Stock Fundamentals

Why Infosys is an attractive defensive play

Vivek Ananth | Updated on March 30, 2020 Published on March 29, 2020

Good deal pipeline, and likely recovery in client spends by year end are positives for the IT major

The market volatility caused by Covid-19 pandemic has led to many bluechip stocks correcting to attractive valuations. Infosys fell to a low of ₹509 in the past few days, a level last seen two years ago, but has recovered since.

The market has priced in the weakness in revenue growth for FY2020-21 as many of the company’s clients, including Visa, Apple and Cisco, have either cut or revised down their revenue guidances.

This will have an impact on Infosys as some deals the company had bagged will now take longer to get operationalised.

The stock is now trading at a 12-month trailing price earnings multiple of 18 times, which is close to its three-year average price earnings multiple.

For a long-term investor willing to weather short-term volatility, the correction over the past month (of 12-odd per cent) offers a good opportunity to accumulate the stock over the coming months. The company also has a decent dividend yield of around 3 per cent.

Before Covid-19

The company was under a cloud over whistle-blower complaints sometime ago. The cloud has been cleared, but now the pandemic has weighed heavy on the stock. Investigations into the whistle-blower complaint accusing the management of wrongdoing in preparation of its financial statements had impacted the stock price.

These probes and another one by the US Securities Exchange Commission cleared the management of any wrongdoing. This bodes well for the future.

Before coronavirus hit the world and dampened the outlook for an already weak global economy, Infosys had reported good quarterly results for the quarter ended December 2019.

The company’s deal pipeline is decent. It bagged large deals worth $7.3 billion during the first nine months of 2019-20, which is 56 per cent higher than in the same period in the previous year.

This shows the company has a decent pipeline of deals, which gives revenue visibility in the near term.

Revenues during the quarter ended December 2019 grew 1 per cent quarter-on-quarter in constant currency terms to $3.2 billion. The company had upped its constant currency revenue guidance for 2019-20 to 10.0-10.5 per cent from 9-10 per cent. This was the second time it had upped its revenue guidance.

Infosys’ net profit for the nine months ended December 2019 came in at ₹12,304 crore, up 8.6 per cent from the same period a year ago.

For the nine months ended December 2019, the company’s revenues were up nearly 10 per cent to $9.5 billion. And revenue from digital services make up over 40 per cent of this.

The company was on course to post double-digit revenue growth in constant currency terms; its competitor TCS was struggling to achieve this, even before the pandemic. Only HCL Technologies, among the other large Indian IT services companies, was poised to post double-digit revenue growth in 2019-20 before the Covid-19 outbreak.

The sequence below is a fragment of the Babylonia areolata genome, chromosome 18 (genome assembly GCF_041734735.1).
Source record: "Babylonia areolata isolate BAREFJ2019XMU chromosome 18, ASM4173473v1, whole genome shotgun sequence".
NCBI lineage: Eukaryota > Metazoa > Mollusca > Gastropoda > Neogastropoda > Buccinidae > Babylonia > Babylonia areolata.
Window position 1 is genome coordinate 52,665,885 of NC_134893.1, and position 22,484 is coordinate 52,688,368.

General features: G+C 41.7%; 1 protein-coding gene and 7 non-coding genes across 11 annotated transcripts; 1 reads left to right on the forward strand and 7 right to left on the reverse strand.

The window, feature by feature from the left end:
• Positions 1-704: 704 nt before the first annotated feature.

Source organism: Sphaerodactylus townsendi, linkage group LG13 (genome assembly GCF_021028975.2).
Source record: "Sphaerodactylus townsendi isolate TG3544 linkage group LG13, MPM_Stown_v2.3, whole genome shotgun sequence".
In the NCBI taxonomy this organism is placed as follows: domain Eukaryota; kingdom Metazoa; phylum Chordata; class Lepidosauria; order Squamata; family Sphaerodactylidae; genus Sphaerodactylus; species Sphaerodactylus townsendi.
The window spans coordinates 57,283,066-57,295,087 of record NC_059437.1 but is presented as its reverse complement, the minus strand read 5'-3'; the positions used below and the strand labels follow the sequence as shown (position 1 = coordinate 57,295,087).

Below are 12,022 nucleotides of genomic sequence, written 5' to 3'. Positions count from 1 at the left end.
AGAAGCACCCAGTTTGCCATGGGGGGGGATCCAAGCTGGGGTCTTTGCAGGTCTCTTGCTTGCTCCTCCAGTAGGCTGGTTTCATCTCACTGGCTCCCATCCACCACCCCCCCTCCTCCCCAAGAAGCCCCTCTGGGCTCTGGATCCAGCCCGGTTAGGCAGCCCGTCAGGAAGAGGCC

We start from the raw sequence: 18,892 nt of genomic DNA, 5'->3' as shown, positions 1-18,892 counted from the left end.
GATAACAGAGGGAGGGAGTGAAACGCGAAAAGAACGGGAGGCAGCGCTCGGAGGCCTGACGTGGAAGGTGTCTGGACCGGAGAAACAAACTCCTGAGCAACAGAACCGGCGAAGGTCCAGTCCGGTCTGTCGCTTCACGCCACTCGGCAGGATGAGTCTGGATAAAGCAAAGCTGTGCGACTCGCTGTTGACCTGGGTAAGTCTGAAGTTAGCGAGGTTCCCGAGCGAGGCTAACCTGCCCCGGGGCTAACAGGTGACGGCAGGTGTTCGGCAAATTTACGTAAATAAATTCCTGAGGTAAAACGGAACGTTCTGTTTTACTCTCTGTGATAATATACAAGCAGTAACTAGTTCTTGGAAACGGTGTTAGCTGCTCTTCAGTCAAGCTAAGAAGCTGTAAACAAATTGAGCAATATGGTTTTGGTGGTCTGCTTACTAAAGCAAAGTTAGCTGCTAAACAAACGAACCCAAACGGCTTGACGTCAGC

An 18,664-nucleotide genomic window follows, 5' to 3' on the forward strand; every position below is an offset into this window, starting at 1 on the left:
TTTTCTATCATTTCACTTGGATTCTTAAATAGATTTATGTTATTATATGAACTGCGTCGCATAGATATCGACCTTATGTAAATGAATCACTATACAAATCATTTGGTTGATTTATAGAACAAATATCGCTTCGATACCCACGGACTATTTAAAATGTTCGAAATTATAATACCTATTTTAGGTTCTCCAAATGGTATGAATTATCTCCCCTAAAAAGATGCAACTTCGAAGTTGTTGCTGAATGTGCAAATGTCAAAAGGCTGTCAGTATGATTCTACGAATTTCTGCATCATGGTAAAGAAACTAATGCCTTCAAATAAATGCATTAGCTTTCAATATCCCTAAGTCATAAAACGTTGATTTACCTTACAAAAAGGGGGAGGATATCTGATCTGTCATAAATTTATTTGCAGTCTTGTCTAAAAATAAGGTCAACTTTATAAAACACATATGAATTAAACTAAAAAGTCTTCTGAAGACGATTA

Infosys also managed to report margins within its guided range ( 21-23 per cent) during the December quarter.

 

Covid-19 impact

As State governments in India have ordered private establishments to shut their offices, the first impact of the pandemic would be managing employees working from home. There could also be an impact on project delivery to some extent, though employees in the IT sector are more adept than others in working remotely.

Travel curbs on employees will also have an effect. Employees, both on the technical and the sales side, usually travel to meet clients. Although this can be done through remote working solutions to some extent, the disruption can cause problems in project delivery and, in turn, revenues. On the other hand, travel costs will come down and could positively impact the company’s margins.

Clients could tighten their purse strings because of the impact of the pandemic on their revenues. There could be disruption in acquiring new deals and also operationalising the deals the company had signed. This will impact Infosys’ revenue in the first couple of quarters of CY2020.

This is, however, likely to taper by the end of 2020, and the revenue can return to normal levels.

The fact that the US government has passed a $2- trillion stimulus package to help businesses in the US, bodes well for Infosys.

European countries are also unveiling monetary and fiscal stimulus to revive the economy from the impact of the pandemic. Once these take effect, Infosys’ clients are likely to resume their technology spend.

 

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Published on March 29, 2020
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